Forensic pathologist and Victorian Institute of Forensic Medicine deputy director Prof David Ranson is heading to Britain to ask relatives of hanged English killer Frederick Bailey Deeming to come forward and give their DNA.
"A simple swab from the mouth of any person from the female line of the Deeming family will help us answer this fascinating piece of folklore," said Prof Ranson,
Deeming was a 19th century wife-killer, bigamist, thief and conman who murdered women and children on opposite sides of the world.
After his execution in Melbourne in 1892 for murder, it was speculated he committed the Whitechapel Murders. His brothers and sisters distanced themselves by taking the name Bailey, their mother's maiden name.
The skull of Kelly, who was hanged for murder at Old Melbourne Gaol in November 1880, was stolen from a glass cabinet there.
Last year, West Australian farmer Tom Baxter handed in a skull, saying it was the stolen one and refusing to explain how he came by it.
Prof Ranson, on behalf of the Victoria coroner, is trying to determine whether the skull is Kelly's or Deeming's.
Scientists at the Victorian Institute of Forensic Medicine had the skull examined by experts and gave it a CT scan, but were none the wiser, despite forensic pathologists managing to obtain DNA from one of Kelly's descendants.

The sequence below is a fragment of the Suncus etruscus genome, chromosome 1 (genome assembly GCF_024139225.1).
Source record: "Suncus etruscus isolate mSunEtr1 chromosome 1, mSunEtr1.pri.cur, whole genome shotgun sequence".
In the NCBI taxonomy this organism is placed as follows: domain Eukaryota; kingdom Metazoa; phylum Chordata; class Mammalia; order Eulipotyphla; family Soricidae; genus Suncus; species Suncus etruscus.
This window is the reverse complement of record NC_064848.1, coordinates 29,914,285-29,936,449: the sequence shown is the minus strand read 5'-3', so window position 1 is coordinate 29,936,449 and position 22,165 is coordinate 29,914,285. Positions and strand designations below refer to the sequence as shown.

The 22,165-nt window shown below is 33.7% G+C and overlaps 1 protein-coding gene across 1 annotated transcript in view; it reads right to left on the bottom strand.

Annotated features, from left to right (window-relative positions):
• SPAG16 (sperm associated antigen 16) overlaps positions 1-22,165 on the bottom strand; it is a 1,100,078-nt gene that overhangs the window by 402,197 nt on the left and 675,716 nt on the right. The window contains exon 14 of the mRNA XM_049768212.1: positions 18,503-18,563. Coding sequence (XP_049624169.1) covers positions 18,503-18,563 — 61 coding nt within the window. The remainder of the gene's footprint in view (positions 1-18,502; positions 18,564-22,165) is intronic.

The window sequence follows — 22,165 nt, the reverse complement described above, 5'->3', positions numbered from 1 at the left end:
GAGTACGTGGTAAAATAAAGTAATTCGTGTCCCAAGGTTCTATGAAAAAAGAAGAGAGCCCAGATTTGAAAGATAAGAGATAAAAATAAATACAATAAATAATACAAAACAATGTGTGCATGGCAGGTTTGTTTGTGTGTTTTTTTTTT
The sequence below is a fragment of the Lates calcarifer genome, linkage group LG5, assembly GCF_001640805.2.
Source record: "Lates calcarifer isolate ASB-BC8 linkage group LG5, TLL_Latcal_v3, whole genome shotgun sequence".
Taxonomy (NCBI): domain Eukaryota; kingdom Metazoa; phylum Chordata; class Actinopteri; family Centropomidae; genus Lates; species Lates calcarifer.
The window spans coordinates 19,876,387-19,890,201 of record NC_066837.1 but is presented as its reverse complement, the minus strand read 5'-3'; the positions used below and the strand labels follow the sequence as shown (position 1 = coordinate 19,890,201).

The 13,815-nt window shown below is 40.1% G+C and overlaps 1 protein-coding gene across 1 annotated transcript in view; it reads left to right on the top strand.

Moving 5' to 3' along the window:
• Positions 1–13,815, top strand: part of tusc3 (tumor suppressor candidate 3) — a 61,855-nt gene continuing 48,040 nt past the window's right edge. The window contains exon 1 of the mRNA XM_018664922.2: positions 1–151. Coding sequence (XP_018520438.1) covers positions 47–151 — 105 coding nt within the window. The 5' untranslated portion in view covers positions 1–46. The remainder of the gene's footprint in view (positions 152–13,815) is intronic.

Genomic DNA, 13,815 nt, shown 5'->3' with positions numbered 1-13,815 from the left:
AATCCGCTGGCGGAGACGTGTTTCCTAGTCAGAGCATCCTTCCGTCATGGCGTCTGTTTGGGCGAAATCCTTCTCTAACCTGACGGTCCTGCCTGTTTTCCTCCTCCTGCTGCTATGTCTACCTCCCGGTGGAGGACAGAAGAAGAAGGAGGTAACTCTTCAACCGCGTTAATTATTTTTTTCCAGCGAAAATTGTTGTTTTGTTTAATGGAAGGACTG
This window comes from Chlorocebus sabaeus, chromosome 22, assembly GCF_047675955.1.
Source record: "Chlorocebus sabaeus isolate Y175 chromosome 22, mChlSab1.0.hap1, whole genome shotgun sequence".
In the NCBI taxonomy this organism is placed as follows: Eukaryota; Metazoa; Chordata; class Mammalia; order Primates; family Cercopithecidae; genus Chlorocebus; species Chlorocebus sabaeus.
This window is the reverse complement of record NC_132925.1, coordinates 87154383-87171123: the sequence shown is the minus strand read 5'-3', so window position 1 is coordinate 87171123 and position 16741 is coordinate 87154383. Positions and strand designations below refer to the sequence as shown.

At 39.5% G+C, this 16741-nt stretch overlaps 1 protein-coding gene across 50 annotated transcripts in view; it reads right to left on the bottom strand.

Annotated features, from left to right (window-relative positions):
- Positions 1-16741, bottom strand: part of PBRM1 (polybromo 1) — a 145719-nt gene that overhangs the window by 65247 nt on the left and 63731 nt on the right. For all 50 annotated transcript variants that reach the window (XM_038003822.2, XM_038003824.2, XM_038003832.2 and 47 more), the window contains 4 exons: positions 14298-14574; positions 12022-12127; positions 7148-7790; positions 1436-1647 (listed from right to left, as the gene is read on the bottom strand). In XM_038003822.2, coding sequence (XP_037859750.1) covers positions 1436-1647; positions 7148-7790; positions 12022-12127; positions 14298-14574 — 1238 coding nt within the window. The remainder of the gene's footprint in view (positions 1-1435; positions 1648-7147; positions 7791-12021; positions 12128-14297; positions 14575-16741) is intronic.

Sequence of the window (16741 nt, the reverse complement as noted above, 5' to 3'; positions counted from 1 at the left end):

Their problem is that not only is the skull a close match to the death mask of Kelly, but it also resembles one of Deeming. Both plaster casts are held at the jail, which is where both men were executed and buried close by each other in the prison yard.
They were later dug up and moved to Pentridge, and moved again when it was redeveloped.
When Deeming was hanged, more than 12,000 people in the street outside cheered wildly.
He had committed crimes on three continents, using at least 20 aliases.
Three months after his execution newspapers including the New York Times published stories that Deeming had been seen in Whitechapel in London's East End in 1888 buying knives.
In prison, he told fellow inmates that he was Jack the Ripper, but he never confessed to authorities.
Prof Ranson said: "We are hoping to find one of Fred Deeming's relatives in Ireland, England or Scotland who will be willing to help."